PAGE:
1 Corinthians 6:9-10 – 9Know ye not that the unrighteous shall not inherit the kingdom of God? Be not deceived: neither fornicators, nor idolaters, nor adulterers, nor effeminate, nor abusers of themselves with mankind, 10Nor thieves, nor covetous, nor drunkards, nor revilers, nor extortioners, shall inherit the kingdom of God.
1 Timothy 1:8-11 – 8But we know that the law is good, if a man use it lawfully; 9Knowing this, that the law is not made for a righteous man, but for the lawless and disobedient, for the ungodly and for sinners, for unholy and profane, for murderers of fathers and murderers of mothers, for manslayers, 10For whoremongers, for them that defile themselves with mankind, for menstealers, for liars, for perjured persons, and if there be any other thing that is contrary to sound doctrine; 11According to the glorious gospel of the blessed God, which was committed to my trust
While the above quotations are taken from the King James Version (KJV), as this was widely in use in Wesley’s day,[iv] several other translations make the homosexuality references in the second and third passages clearer and less euphemistic. What the KJV translates in 1 Corinthians as “abusers of themselves with mankind,” others translate as “men who have sex with men” (New International Version), “Those … who practice homosexuality” (New Living Translation), or “men who practice homosexuality” (English Standard Version). What the KJV translates in 1 Timothy as “them that defile themselves with mankind,” others translate as “those practicing homosexuality” (New International Version), “people … who practice homosexuality” (New Living Translation), “men who practice homosexuality” (English Standard Version), or “people who have intercourse with the same sex” (the Common English Version, which our UMC’s own Abingdon Press recently played a key role in producing).
For several verses, we must keep in mind that the use of androcentric – i.e., male-centered – wording was standard practice in biblical Hebrew, like many Western languages before the last 60 years or so, with the original audiences readily understanding that the obvious parallels would also apply to women, as contextually appropriate. By this very standard, most Christians readily accept that the Ten Commandments’ prohibition of a man coveting his neighbor’s wife (Exodus 20:17, Deuteronomy 5:21) also conveys a parallel prohibition for women, against coveting their neighbors’ husbands. To be consistent with already uncontroversial readings of such passages as the Ten Commandments, most or all of the biblical condemnations of male homosexual practice would also apply to female homosexual practice.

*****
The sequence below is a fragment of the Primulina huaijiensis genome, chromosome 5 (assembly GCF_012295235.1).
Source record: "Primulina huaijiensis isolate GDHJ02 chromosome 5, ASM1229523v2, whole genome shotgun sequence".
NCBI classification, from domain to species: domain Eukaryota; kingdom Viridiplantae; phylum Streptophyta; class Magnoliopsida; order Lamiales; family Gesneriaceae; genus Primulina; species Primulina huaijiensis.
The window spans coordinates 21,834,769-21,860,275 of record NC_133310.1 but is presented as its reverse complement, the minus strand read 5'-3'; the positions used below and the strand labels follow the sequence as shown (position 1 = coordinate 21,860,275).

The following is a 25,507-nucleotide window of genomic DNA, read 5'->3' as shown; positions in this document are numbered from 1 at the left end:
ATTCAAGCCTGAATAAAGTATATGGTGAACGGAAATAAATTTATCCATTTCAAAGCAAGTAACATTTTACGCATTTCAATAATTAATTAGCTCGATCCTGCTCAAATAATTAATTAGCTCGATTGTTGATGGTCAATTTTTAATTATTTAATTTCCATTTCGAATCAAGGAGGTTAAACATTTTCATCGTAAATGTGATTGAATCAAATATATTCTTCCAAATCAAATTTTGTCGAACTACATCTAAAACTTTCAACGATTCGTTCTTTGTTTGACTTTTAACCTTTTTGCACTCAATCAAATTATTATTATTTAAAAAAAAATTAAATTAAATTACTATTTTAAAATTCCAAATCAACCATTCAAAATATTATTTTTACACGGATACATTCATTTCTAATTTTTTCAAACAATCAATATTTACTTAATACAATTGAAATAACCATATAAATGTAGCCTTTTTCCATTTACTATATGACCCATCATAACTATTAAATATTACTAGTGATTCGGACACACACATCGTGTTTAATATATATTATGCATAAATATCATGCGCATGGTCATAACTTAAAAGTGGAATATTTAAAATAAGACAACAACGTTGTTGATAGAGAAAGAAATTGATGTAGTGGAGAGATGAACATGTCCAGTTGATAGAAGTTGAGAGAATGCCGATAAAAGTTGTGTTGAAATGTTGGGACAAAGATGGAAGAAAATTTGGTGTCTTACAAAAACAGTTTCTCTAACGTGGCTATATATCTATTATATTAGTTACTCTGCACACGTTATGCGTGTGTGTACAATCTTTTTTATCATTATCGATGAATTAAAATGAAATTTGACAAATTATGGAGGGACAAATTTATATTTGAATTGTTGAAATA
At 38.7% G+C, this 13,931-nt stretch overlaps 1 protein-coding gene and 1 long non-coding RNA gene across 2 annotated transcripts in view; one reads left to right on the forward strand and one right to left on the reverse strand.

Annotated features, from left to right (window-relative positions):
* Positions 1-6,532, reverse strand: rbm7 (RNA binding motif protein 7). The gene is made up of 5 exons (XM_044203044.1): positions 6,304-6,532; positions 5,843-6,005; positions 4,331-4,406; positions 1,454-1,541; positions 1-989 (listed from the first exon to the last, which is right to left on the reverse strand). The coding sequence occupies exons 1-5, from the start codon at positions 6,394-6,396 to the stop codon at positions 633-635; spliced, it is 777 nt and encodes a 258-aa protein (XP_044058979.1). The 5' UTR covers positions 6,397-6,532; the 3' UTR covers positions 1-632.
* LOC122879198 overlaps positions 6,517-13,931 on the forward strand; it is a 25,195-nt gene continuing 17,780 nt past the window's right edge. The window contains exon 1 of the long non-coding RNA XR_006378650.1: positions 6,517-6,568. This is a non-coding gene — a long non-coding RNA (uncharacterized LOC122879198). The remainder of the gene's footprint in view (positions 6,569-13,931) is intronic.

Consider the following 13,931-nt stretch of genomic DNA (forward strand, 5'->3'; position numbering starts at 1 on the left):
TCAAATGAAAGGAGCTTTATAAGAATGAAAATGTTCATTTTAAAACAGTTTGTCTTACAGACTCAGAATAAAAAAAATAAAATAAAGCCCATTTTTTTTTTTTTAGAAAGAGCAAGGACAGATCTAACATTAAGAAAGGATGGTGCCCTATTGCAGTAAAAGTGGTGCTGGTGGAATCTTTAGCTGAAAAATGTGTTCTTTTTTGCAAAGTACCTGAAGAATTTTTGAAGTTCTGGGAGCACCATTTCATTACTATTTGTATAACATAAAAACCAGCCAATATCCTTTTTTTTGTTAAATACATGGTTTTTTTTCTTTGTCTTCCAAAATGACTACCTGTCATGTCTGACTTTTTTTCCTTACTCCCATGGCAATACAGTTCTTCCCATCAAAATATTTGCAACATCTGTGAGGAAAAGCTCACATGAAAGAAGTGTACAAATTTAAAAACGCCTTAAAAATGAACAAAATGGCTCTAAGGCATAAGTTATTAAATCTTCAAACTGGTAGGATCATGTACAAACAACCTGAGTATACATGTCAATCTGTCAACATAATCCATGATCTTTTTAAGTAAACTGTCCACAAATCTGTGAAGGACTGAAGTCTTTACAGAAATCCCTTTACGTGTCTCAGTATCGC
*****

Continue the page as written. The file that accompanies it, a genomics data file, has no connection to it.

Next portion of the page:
The bottom line is that according to what the UMC’s Doctrinal Standards call our denomination’s “true rule and guide for faith and practice,” consensual homosexual practice – or at the very least, homosexual intercourse between two men – is categorically, without exception, “an abomination” from which the people of God must abstain, homosexual desire is “unnatural” for women as well as men, and homosexual practice is classified along with lists of other serious sins (such as idolatry and “whoremongering”) which can exclude people from the Kingdom of God if there is never repentance, with no exceptions offered. And lest there be any doubt, our Doctrinal Standards explicitly affirm the “authority” of the one biblical book in which the first two foundational verses cited above appear, and state that “no Christian whatsoever is free from the obedience of” the moral component of its commandments. This is entirely and quite obviously consistent with (relatively milder) statements in the Discipline calling homosexual practice “incompatible with Christian teaching.”
2. The Explanatory Notes Upon the New Testament. Those seeking revisionist readings of the above-cited passages will find no ally in John Wesley. Wesley’s writings do not address homosexuality, or polygamy, at too much great length, as he accepted the basically uncontested disapproval by eighteenth century Anglicanism of these practices. So beyond a few brief comments indicating his acceptance of the consensus that existed in his church in disapproving of homosexual practice – and also of any other sexual intercourse outside of monogamous, heterosexual marriage – there was no need for him to launch any extended defense of this position. If Wesley favored a more tolerant attitude towards homosexual practice, or revisionist interpretations of Scripture that would have made the categorical disapprovals of homosexual practice limited to only certain contexts, he had more than enough opportunity to make this clear in his commentary on the entire Bible and his dozens of sermons. But he chose to do no such thing. Instead, his Explanatory Notes on the Old as well as New Testaments let all of the Bible verses that most directly condemn homosexual practice (Leviticus 18:22, 20:13; Romans 1: 26-27; 1 Corinthians 6:9-11; and 1 Timothy 1:8-11) stand as authoritative, with no hint of limiting their condemnation of anyone’s choice to engage in homosexual relations in any context.